Photos by Will Marks
Romantic getaways. Rest and relaxation retreats. Vacations. Family, loved ones, experiences, adventures. How do you refill your cup each year? Many of us enjoy going away, whether it’s merely for the weekend or for a refreshing, weeklong excursion. And, as convenient as hotel stays have been for many of us, sometimes they feel lifeless. Or maybe we want a more fulfilling experience— something that feels more like home. Your typical hotel room can feel a little stagnant, and for those of us who crave an environment with a little more character, hotels can run our wallets dry with little to no authenticity in return.
The existence of AirBNB, however, gives us more bang for our buck. Why basically pay more than $100 a night to “rent” a boring hotel room holding no purpose other than a place to rest our heads? What if you had the choice to stay somewhere with a little more personality and functional features to enjoy?
Living the Host Life
FLL recently Googled AirBNB stays in downtown Lancaster and found a very unique spot on the 300 block of North Queen Street. The charming apartment, available for a minimum of two nights, is owned by Dennis Snader and Alicia Byler. Alicia greets us at the top of the steps and welcomes us into the second floor apartment which happens to neighbor their own apartment.
“We have been in the building for ten years,” Alicia explains. “It’s been great… it’s been a commitment and lots of work, and it was a risk, but we have absolutely loved it.” After taking a short tour of the two bedroom, one bathroom place, we settle into the brightly decorated patio which she and her guests have the ability to share. The patio is like a little surprise in the city, rich with greenery and neatly organized antiques.
As guests book the apartment through AirBNB, Alicia and Dennis have the ability to see who is coming and approve each guest based on their reviews from other hosts. If their schedules allow it, they greet the guests and show them around the apartment, leaving an open line of communication in case anything is needed. If they aren’t able to meet the guests, they leave a key in the lockbox so guests can show themselves in.
“AirBNB is great because you can click on each scheduled booking and communicate directly with your guest through the website,” Alicia tells us.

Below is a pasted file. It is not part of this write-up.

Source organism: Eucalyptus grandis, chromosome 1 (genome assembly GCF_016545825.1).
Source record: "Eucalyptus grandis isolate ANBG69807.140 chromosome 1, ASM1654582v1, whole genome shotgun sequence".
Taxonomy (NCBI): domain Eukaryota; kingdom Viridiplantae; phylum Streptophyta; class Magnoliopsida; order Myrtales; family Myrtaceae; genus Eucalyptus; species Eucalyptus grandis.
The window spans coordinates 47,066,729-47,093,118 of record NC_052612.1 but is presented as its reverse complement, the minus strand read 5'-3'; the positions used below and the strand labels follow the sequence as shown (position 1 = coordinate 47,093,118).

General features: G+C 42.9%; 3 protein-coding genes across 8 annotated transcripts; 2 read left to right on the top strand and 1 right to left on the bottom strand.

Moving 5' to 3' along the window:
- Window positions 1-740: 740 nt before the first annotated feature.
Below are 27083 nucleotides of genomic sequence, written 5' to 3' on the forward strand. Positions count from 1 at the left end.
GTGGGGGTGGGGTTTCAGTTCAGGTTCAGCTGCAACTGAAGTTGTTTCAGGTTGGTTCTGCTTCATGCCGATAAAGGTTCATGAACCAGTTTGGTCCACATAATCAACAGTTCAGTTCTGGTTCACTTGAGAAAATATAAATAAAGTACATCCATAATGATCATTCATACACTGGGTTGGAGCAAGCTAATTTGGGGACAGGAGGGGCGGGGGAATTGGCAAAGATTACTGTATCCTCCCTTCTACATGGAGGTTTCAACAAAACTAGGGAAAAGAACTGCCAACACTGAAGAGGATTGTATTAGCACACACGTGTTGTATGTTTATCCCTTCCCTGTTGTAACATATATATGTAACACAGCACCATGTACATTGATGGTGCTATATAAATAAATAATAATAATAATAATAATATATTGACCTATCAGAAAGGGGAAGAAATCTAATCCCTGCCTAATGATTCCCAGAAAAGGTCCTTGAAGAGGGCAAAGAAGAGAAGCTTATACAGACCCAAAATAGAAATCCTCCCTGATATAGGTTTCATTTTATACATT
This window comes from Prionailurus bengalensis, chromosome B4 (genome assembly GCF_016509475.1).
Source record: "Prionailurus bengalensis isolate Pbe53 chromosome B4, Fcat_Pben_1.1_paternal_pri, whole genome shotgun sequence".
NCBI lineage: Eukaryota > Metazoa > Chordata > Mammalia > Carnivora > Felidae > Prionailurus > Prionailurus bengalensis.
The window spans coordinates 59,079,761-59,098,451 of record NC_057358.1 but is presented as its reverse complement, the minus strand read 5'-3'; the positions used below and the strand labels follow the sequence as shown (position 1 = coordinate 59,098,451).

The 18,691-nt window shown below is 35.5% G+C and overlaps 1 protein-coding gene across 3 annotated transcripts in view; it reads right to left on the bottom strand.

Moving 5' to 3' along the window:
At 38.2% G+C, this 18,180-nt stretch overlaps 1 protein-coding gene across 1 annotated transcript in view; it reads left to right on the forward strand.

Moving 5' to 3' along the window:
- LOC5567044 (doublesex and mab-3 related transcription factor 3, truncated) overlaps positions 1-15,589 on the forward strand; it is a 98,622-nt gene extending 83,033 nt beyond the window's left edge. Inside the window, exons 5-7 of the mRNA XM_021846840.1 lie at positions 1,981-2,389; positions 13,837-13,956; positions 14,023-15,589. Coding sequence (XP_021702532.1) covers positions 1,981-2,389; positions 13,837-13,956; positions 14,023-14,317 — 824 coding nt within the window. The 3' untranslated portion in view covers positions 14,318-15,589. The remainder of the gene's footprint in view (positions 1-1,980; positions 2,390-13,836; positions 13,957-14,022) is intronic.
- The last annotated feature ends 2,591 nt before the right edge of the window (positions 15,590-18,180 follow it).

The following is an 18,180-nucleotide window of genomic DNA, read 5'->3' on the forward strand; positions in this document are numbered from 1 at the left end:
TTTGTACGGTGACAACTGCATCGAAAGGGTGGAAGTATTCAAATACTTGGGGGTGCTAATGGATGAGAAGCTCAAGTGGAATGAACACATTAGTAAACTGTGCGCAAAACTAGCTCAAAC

When meeting guests, Alicia and Dennis can pretty much tell immediately if the guest is more outgoing or introverted. Some of the guests just want to be given their key and left to explore the apartment on their own, discovering all the little treasures inside. But some guests, as Alicia tells us, really enjoy getting to know the hosts. Dennis and Alicia have been invited out to the patio to join their guests for wine and cheese and have been asked in depth about recommendations around town. “We do leave a little book on the desk with a list of our favorite cafés, restaurants, and shopping ventures for those who want more privacy,” Alicia says.
Ninety percent of the apartment is made up of vintage and antiques. Of course, the bedding, linens, towels, and provided food are brand new, but the apartment is decorated with items from past eras including the furniture, wall hangings, and even vintage board games. Alicia and Dennis are true vintage lovers, but the art of creating an authentic experience for their guests has been gained through personal ventures. They have both stayed in numerous AirBNB homes over the last several years and have learned a lot from their hosts on how to be superb hosts themselves. Every single thing is in its right place throughout the Queen Street apartment, and they strive to make their guests feel cared for.
“One of our favorite things,” Alicia says about their guests, “is that besides really enjoying the apartment, people are always astounded by how fabulous Lancaster is and they want to come back to explore the city even more. Most, if not all, of our guests are very impressed by our city.”
It’s All in the Details
One thing to consider before becoming a host through AirBNB is understanding your state’s tax regulations regarding use and occupancy. The state of Pennsylvania recently sent out letters to AirBNB hosts requiring them to pay taxes on their rentals. “Our building is already a commercial and rental building, so as long as we stay up to code and are regularly inspected, we are fine,” Alicia explains. “The only thing we should have been doing differently from the start was charging sales use and occupancy tax.” Including this in the cost of the rental helps to pay the necessary taxes in the end.
The most important thing you can do for your host, though, is give them an honest and accurate review.
In the end, AirBNB is awesome. It builds community and offers an array of options for guests to feel more comfortable when traveling away from home—so they can belong anywhere.